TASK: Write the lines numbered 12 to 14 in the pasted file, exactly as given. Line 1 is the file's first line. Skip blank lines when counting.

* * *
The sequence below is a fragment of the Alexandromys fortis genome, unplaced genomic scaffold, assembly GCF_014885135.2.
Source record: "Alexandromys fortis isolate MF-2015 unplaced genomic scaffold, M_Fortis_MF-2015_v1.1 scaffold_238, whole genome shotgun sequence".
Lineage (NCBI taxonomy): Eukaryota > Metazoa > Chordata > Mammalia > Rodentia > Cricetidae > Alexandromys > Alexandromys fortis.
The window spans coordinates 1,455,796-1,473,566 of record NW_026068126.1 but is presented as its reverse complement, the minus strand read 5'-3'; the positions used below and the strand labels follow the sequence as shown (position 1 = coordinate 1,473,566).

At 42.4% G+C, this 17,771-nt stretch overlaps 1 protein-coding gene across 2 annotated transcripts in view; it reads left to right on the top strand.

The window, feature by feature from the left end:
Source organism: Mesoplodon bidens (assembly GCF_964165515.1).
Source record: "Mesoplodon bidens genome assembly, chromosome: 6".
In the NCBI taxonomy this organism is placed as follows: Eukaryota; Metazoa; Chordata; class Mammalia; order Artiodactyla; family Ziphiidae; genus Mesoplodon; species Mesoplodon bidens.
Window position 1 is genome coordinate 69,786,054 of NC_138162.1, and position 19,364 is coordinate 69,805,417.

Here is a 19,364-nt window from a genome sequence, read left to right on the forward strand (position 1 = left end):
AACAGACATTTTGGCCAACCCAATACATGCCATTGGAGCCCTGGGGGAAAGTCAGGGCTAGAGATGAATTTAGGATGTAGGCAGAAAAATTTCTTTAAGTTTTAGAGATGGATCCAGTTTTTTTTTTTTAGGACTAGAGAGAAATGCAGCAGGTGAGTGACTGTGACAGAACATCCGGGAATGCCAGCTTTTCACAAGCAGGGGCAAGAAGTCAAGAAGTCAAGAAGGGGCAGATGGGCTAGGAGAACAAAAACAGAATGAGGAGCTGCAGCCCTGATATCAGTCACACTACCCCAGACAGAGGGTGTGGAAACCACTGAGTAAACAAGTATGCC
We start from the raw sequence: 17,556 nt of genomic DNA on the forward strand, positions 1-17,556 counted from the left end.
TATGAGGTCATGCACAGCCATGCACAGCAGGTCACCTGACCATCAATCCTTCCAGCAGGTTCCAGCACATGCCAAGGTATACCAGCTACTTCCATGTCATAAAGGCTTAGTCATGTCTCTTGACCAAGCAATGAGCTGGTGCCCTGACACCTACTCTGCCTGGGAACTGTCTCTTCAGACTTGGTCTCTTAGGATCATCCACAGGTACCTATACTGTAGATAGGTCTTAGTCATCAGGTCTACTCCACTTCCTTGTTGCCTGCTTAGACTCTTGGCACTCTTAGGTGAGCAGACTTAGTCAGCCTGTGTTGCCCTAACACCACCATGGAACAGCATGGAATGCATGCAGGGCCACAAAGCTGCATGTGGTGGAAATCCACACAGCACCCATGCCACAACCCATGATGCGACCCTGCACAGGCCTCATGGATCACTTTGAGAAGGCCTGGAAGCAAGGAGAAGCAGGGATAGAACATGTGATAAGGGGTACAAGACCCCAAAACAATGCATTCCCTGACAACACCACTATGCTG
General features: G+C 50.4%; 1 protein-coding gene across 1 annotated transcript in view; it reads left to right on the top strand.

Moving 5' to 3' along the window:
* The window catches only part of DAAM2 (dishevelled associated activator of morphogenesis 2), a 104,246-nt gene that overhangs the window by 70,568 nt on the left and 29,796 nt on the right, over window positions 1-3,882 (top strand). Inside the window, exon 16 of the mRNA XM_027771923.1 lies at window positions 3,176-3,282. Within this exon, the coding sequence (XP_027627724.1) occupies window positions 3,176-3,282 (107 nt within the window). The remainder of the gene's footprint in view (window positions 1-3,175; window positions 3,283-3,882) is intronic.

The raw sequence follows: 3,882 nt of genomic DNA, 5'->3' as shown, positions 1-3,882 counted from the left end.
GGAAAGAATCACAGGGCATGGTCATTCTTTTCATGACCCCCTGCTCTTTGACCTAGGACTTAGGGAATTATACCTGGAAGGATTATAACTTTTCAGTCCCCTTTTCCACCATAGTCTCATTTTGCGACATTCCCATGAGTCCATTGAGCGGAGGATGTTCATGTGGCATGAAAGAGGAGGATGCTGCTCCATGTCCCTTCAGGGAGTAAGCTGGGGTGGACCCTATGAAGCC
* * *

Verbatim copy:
AACAGACATTTTGGCCAACCCAATACATGCCATTGGAGCCCTGGGGGAAAGTCAGGGCTAGAGATGAATTTAGGATGTAGGCAGAAAAATTTCTTTAAGTTTTAGAGATGGATCCAGTTTTTTTTTTTTAGGACTAGAGAGAAATGCAGCAGGTGAGTGACTGTGACAGAACATCCGGGAATGCCAGCTTTTCACAAGCAGGGGCAAGAAGTCAAGAAGTCAAGAAGGGGCAGATGGGCTAGGAGAACAAAAACAGAATGAGGAGCTGCAGCCCTGATATCAGTCACACTACCCCAGACAGAGGGTGTGGAAACCACTGAGTAAACAAGTATGCC
We start from the raw sequence: 17,556 nt of genomic DNA on the forward strand, positions 1-17,556 counted from the left end.
TATGAGGTCATGCACAGCCATGCACAGCAGGTCACCTGACCATCAATCCTTCCAGCAGGTTCCAGCACATGCCAAGGTATACCAGCTACTTCCATGTCATAAAGGCTTAGTCATGTCTCTTGACCAAGCAATGAGCTGGTGCCCTGACACCTACTCTGCCTGGGAACTGTCTCTTCAGACTTGGTCTCTTAGGATCATCCACAGGTACCTATACTGTAGATAGGTCTTAGTCATCAGGTCTACTCCACTTCCTTGTTGCCTGCTTAGACTCTTGGCACTCTTAGGTGAGCAGACTTAGTCAGCCTGTGTTGCCCTAACACCACCATGGAACAGCATGGAATGCATGCAGGGCCACAAAGCTGCATGTGGTGGAAATCCACACAGCACCCATGCCACAACCCATGATGCGACCCTGCACAGGCCTCATGGATCACTTTGAGAAGGCCTGGAAGCAAGGAGAAGCAGGGATAGAACATGTGATAAGGGGTACAAGACCCCAAAACAATGCATTCCCTGACAACACCACTATGCTG